8. The method of claim 2, wherein the configuring radio resource allocation in (d) involves determining antenna configuration of each radio resource region.
9. The method of claim 2, wherein the configuring radio resource allocation in (d) involves determining channelization format of each radio resource region.
10. The method of claim 1, wherein the determining and configuring in (d) is performed by a centralized radio resource control element of the cellular OFDMA system.
11. The method of claim 1, wherein the determining and configuring in (d) is performed through coordination among neighboring base stations of the cellular OFDMA system.
12. A method for configuring radio resource allocation, comprising:
transmitting an interference measurement instruction by a base station to a mobile station in an orthogonal frequency division multiple access (OFDMA) system, wherein the measurement instruction indicates a designated time-frequency region, and wherein the base station does not transmit signal over the designated time-frequency region;
obtaining interference measurement results of the mobile station; and
determining frequency reuse patterns and configuring corresponding radio resource allocation based at least in part on the interference measurement results.
13. The method of claim 12, wherein the frequency reuse patterns are determined such that a received interference power of the mobile station is compared with a predetermined threshold value.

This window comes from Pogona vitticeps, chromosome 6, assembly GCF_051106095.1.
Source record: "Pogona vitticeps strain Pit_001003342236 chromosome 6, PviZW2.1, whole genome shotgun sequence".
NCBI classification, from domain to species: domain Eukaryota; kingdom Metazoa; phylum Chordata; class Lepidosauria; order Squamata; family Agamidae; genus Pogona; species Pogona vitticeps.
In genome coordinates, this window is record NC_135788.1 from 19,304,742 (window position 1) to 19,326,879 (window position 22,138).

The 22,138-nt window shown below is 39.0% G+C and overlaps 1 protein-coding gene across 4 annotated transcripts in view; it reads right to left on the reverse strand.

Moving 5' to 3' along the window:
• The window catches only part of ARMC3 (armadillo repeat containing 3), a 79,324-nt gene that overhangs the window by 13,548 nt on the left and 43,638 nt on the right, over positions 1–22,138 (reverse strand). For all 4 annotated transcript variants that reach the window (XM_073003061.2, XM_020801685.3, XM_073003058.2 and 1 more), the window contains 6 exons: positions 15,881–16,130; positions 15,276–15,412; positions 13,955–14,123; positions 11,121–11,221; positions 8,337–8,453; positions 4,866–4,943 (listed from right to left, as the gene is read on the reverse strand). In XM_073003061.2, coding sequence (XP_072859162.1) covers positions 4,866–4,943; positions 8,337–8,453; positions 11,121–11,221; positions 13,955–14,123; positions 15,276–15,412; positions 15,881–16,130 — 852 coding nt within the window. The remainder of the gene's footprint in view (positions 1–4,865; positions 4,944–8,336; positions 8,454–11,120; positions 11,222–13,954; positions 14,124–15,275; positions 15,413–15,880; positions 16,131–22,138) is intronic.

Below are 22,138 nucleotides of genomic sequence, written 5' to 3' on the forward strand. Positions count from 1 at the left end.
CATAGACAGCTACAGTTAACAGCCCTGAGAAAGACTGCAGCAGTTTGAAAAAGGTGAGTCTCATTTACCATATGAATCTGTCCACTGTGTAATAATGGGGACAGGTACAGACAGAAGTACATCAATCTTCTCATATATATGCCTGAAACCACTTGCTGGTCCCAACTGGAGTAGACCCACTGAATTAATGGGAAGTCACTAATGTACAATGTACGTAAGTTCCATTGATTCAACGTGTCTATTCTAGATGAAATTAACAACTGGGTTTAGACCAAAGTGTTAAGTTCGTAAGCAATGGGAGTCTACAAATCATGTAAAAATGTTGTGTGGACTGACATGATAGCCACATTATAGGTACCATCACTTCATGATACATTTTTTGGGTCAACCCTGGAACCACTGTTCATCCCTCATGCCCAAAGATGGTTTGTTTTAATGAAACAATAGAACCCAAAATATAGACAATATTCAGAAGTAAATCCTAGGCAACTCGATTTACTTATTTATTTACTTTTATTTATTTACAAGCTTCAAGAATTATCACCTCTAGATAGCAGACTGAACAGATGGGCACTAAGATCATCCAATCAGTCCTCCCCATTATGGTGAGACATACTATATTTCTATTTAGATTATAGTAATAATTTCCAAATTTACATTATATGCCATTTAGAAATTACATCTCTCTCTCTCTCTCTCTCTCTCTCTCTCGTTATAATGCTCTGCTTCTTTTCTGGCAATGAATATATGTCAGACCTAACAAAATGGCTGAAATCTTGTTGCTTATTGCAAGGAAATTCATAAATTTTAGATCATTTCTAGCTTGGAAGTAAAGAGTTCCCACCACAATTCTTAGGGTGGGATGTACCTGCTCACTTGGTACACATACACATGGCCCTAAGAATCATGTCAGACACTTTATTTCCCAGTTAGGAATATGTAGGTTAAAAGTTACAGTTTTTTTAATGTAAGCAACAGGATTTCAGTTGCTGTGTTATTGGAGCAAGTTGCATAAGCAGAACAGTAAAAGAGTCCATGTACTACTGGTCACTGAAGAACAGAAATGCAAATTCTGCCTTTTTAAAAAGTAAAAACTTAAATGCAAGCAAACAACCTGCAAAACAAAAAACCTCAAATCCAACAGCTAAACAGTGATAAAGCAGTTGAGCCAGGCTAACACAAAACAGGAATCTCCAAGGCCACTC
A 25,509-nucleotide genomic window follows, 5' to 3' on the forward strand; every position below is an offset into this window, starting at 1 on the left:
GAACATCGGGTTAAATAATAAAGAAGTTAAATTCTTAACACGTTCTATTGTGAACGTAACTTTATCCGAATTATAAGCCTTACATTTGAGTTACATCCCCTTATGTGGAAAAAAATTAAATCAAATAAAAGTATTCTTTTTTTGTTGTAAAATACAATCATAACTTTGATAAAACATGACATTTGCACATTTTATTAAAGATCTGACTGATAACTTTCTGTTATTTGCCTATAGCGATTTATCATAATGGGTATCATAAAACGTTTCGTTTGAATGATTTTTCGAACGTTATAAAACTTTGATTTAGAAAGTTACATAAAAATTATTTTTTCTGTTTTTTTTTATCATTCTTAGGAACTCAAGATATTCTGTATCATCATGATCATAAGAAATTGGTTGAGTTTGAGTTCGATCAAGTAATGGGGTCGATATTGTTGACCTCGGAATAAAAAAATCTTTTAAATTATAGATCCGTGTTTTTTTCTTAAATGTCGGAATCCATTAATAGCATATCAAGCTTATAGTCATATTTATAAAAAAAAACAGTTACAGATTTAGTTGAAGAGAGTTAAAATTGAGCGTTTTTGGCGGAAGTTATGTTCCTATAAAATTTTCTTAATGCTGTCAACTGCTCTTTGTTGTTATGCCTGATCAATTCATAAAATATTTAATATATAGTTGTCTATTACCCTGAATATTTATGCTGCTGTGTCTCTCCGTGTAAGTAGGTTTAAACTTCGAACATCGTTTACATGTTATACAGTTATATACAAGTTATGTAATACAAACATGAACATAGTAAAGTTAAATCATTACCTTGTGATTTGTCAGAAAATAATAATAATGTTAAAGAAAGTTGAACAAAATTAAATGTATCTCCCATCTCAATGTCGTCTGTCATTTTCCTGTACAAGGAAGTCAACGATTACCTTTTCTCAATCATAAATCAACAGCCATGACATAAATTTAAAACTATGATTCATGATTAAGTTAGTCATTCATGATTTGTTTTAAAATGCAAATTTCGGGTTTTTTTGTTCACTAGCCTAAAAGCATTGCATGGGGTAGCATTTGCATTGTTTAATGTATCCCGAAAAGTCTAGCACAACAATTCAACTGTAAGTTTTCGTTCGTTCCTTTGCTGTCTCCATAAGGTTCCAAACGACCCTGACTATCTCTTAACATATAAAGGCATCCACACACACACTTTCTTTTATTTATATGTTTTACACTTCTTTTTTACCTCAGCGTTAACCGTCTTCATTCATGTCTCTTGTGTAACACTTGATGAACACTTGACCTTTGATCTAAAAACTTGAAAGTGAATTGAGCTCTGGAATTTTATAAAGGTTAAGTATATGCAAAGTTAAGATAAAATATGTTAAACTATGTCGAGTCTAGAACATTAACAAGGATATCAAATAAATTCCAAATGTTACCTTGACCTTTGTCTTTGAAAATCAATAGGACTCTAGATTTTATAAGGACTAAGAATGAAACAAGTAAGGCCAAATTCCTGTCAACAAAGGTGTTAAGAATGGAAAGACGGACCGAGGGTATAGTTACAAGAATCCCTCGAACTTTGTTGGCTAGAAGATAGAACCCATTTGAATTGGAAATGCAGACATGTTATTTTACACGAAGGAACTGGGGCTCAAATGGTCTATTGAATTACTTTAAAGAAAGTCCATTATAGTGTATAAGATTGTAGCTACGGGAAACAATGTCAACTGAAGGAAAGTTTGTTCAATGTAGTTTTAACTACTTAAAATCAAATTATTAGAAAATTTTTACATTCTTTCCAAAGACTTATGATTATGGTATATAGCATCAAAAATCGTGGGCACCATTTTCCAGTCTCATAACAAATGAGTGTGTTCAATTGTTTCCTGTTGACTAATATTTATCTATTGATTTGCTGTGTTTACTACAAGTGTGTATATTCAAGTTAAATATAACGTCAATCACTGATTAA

14. The method of claim 12, wherein the frequency reuse patterns are determined such that a received signal to interference-plus-noise ratios (SINRs) of the mobile station is compared with a predetermined threshold ratio.
15. The method of claim 12, wherein a plurality of mobile stations is located in cells of the cellular OFDMA system, wherein a frame of each cell is divided into a number of radio resource regions, and wherein each mobile station is served by a corresponding radio resource region having a corresponding frequency reuse pattern.
16. The method of claim 15, wherein the frequency reuse patterns are determined via determining the number and the size of radio resource regions for each cell and frequency reuse factor for each radio resource region.
17. The method of claim 15, wherein the frequency reuse patterns are determined via defining and synchronizing time-frequency regions to be used in each radio resource region among neighboring cells.
18. The method of claim 15, wherein the radio resource allocation are configured via determining transmit power of each radio resource region.
19. The method of claim 15, wherein the radio resource allocation are configured via determining antenna configuration of each radio resource region.
20. The method of claim 15, wherein the radio resource allocation are configured via determining channelization format of each radio resource region.